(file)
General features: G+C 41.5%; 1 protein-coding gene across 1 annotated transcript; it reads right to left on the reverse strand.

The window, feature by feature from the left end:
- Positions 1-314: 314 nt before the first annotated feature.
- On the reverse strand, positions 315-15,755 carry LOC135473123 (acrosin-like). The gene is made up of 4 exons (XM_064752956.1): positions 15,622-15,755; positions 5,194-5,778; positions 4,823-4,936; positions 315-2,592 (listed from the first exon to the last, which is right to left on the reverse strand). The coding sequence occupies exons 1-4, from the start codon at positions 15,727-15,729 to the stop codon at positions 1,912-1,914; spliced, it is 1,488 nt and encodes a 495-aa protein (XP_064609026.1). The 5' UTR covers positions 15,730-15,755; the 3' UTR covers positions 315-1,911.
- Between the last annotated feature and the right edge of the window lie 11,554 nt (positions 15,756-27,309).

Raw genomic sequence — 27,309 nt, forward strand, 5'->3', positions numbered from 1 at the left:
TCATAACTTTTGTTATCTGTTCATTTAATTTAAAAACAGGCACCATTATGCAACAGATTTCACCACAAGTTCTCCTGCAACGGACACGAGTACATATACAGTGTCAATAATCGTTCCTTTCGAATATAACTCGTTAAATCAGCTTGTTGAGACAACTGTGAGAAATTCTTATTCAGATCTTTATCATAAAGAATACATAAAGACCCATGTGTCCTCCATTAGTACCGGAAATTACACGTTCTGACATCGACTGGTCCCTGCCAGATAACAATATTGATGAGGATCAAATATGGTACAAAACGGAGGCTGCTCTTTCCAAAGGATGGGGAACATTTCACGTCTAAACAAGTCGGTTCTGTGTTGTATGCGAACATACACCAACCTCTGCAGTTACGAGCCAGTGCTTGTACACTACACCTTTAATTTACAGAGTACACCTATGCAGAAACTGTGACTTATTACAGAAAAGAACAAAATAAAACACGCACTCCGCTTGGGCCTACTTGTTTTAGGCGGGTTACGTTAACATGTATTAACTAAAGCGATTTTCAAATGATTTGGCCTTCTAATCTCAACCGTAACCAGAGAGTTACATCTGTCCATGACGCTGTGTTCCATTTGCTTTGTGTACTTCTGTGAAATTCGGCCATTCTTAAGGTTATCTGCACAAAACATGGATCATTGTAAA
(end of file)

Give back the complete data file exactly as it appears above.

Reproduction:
General features: G+C 41.5%; 1 protein-coding gene across 1 annotated transcript; it reads right to left on the reverse strand.

The window, feature by feature from the left end:
- Positions 1-314: 314 nt before the first annotated feature.
- On the reverse strand, positions 315-15,755 carry LOC135473123 (acrosin-like). The gene is made up of 4 exons (XM_064752956.1): positions 15,622-15,755; positions 5,194-5,778; positions 4,823-4,936; positions 315-2,592 (listed from the first exon to the last, which is right to left on the reverse strand). The coding sequence occupies exons 1-4, from the start codon at positions 15,727-15,729 to the stop codon at positions 1,912-1,914; spliced, it is 1,488 nt and encodes a 495-aa protein (XP_064609026.1). The 5' UTR covers positions 15,730-15,755; the 3' UTR covers positions 315-1,911.
- Between the last annotated feature and the right edge of the window lie 11,554 nt (positions 15,756-27,309).

Raw genomic sequence — 27,309 nt, forward strand, 5'->3', positions numbered from 1 at the left:
TCATAACTTTTGTTATCTGTTCATTTAATTTAAAAACAGGCACCATTATGCAACAGATTTCACCACAAGTTCTCCTGCAACGGACACGAGTACATATACAGTGTCAATAATCGTTCCTTTCGAATATAACTCGTTAAATCAGCTTGTTGAGACAACTGTGAGAAATTCTTATTCAGATCTTTATCATAAAGAATACATAAAGACCCATGTGTCCTCCATTAGTACCGGAAATTACACGTTCTGACATCGACTGGTCCCTGCCAGATAACAATATTGATGAGGATCAAATATGGTACAAAACGGAGGCTGCTCTTTCCAAAGGATGGGGAACATTTCACGTCTAAACAAGTCGGTTCTGTGTTGTATGCGAACATACACCAACCTCTGCAGTTACGAGCCAGTGCTTGTACACTACACCTTTAATTTACAGAGTACACCTATGCAGAAACTGTGACTTATTACAGAAAAGAACAAAATAAAACACGCACTCCGCTTGGGCCTACTTGTTTTAGGCGGGTTACGTTAACATGTATTAACTAAAGCGATTTTCAAATGATTTGGCCTTCTAATCTCAACCGTAACCAGAGAGTTACATCTGTCCATGACGCTGTGTTCCATTTGCTTTGTGTACTTCTGTGAAATTCGGCCATTCTTAAGGTTATCTGCACAAAACATGGATCATTGTAAA